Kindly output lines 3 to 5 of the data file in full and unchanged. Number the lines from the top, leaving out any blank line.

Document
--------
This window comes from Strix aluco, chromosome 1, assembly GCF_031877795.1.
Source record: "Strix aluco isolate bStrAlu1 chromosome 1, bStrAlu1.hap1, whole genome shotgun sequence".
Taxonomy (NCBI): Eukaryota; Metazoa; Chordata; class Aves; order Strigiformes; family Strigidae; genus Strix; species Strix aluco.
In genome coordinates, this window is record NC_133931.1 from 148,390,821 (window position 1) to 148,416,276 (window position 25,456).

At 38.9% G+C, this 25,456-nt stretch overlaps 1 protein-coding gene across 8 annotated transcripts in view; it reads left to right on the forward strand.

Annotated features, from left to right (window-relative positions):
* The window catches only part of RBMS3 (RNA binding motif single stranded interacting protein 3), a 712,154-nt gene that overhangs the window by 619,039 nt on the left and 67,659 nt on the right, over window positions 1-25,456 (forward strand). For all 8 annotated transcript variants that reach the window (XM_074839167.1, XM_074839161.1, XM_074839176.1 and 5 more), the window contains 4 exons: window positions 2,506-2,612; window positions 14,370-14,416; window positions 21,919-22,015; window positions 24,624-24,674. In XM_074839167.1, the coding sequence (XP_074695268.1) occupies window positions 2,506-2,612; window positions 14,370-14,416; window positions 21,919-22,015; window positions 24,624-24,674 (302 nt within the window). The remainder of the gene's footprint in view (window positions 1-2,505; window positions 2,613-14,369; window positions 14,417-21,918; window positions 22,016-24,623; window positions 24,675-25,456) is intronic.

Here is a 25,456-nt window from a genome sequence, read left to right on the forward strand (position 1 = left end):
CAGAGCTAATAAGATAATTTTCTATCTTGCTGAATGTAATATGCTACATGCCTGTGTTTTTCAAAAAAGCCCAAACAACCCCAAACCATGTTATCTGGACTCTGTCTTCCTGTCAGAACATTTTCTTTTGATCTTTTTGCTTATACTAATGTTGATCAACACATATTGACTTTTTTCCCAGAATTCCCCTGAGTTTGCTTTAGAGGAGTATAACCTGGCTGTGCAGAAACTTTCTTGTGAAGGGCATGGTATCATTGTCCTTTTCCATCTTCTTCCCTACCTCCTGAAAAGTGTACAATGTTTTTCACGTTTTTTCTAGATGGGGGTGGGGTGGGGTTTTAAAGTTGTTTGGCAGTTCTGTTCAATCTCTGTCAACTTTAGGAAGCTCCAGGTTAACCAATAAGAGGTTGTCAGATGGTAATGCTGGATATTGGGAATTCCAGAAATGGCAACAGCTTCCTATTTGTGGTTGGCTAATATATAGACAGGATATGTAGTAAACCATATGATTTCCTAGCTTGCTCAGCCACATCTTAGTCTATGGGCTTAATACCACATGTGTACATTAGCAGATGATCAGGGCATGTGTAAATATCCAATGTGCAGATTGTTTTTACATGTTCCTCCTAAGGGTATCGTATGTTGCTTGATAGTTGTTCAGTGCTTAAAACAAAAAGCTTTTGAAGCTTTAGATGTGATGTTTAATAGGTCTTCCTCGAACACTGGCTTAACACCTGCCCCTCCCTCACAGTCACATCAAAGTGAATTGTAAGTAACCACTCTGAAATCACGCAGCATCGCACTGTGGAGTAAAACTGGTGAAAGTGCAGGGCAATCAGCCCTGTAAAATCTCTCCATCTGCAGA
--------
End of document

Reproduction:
Taxonomy (NCBI): Eukaryota; Metazoa; Chordata; class Aves; order Strigiformes; family Strigidae; genus Strix; species Strix aluco.
In genome coordinates, this window is record NC_133931.1 from 148,390,821 (window position 1) to 148,416,276 (window position 25,456).

At 38.9% G+C, this 25,456-nt stretch overlaps 1 protein-coding gene across 8 annotated transcripts in view; it reads left to right on the forward strand.